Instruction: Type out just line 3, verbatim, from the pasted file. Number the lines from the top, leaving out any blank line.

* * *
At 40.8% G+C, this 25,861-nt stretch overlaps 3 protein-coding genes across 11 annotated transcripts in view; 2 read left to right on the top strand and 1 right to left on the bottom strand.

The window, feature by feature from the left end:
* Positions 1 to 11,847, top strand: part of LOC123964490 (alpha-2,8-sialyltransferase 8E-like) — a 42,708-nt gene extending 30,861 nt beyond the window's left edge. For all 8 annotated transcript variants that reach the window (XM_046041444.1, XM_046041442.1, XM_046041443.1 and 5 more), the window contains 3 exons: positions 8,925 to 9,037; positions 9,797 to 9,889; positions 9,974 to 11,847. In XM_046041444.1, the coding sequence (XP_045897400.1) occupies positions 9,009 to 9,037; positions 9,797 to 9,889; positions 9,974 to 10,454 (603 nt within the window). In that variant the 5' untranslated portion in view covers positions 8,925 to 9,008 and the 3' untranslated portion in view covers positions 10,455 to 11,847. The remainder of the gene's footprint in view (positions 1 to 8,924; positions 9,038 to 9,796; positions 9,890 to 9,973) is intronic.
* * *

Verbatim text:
* Positions 1 to 11,847, top strand: part of LOC123964490 (alpha-2,8-sialyltransferase 8E-like) — a 42,708-nt gene extending 30,861 nt beyond the window's left edge. For all 8 annotated transcript variants that reach the window (XM_046041444.1, XM_046041442.1, XM_046041443.1 and 5 more), the window contains 3 exons: positions 8,925 to 9,037; positions 9,797 to 9,889; positions 9,974 to 11,847. In XM_046041444.1, the coding sequence (XP_045897400.1) occupies positions 9,009 to 9,037; positions 9,797 to 9,889; positions 9,974 to 10,454 (603 nt within the window). In that variant the 5' untranslated portion in view covers positions 8,925 to 9,008 and the 3' untranslated portion in view covers positions 10,455 to 11,847. The remainder of the gene's footprint in view (positions 1 to 8,924; positions 9,038 to 9,796; positions 9,890 to 9,973) is intronic.